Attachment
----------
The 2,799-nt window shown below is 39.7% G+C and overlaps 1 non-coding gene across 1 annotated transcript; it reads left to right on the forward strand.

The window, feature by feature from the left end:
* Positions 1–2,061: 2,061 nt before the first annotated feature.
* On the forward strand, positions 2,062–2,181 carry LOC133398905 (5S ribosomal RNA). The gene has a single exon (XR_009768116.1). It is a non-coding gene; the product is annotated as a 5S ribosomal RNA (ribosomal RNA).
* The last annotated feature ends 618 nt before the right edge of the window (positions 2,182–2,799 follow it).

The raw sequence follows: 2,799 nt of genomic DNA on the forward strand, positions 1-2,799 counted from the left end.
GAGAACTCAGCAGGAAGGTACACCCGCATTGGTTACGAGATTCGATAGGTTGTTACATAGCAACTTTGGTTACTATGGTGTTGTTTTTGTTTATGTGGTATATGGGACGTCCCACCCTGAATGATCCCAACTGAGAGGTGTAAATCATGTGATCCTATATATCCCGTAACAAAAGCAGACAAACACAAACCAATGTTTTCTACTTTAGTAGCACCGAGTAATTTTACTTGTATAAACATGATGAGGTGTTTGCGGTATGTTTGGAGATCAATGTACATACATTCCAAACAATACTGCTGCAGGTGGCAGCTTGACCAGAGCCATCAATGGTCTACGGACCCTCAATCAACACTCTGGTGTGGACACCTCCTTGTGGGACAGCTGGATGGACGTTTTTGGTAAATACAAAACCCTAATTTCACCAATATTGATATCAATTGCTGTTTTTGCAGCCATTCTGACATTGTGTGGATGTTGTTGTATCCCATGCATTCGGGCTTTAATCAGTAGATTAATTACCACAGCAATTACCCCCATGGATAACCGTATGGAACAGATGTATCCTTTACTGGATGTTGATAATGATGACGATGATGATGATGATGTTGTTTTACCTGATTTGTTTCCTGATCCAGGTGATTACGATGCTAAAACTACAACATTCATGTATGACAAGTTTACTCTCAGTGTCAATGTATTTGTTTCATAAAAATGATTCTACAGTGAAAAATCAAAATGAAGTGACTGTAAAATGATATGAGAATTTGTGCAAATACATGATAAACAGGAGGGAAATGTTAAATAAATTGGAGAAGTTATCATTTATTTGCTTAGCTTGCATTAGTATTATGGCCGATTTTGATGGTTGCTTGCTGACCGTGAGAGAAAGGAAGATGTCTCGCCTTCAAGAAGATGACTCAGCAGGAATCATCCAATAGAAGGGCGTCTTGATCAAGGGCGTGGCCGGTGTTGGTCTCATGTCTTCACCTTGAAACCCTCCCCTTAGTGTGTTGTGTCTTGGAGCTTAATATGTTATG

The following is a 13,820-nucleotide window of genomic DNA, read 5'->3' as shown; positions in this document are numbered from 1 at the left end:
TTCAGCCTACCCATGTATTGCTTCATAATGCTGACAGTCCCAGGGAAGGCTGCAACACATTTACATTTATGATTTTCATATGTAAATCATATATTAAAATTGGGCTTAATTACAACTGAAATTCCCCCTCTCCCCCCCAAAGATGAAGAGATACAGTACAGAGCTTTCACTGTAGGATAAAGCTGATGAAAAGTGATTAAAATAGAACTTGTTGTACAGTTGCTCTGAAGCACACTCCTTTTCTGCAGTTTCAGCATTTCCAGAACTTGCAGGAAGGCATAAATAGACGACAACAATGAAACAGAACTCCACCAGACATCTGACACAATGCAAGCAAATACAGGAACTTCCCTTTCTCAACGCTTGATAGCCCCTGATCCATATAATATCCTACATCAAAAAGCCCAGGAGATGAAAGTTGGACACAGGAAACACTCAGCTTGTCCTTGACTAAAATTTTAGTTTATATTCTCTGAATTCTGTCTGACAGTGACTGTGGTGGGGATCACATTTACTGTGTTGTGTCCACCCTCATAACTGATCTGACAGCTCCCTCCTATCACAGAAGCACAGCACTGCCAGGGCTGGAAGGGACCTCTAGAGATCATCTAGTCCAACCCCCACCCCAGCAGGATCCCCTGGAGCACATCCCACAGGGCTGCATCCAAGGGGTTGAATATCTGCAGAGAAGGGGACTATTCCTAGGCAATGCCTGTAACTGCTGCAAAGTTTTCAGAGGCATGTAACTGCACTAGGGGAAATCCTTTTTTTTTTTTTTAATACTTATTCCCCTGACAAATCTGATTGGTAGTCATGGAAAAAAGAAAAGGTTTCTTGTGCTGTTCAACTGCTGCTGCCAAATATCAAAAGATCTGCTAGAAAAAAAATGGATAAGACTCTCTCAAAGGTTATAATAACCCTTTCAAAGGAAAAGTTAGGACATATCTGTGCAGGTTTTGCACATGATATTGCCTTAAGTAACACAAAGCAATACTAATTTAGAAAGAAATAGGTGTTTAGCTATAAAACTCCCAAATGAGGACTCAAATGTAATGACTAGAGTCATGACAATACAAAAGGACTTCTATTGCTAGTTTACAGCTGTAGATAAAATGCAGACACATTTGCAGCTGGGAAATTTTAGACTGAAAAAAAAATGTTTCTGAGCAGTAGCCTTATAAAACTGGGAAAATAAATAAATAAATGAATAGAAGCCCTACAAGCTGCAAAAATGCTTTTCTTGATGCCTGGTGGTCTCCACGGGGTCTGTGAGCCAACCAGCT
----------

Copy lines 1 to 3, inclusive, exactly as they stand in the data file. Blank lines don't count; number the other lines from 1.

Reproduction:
The 2,799-nt window shown below is 39.7% G+C and overlaps 1 non-coding gene across 1 annotated transcript; it reads left to right on the forward strand.

The window, feature by feature from the left end:
* Positions 1–2,061: 2,061 nt before the first annotated feature.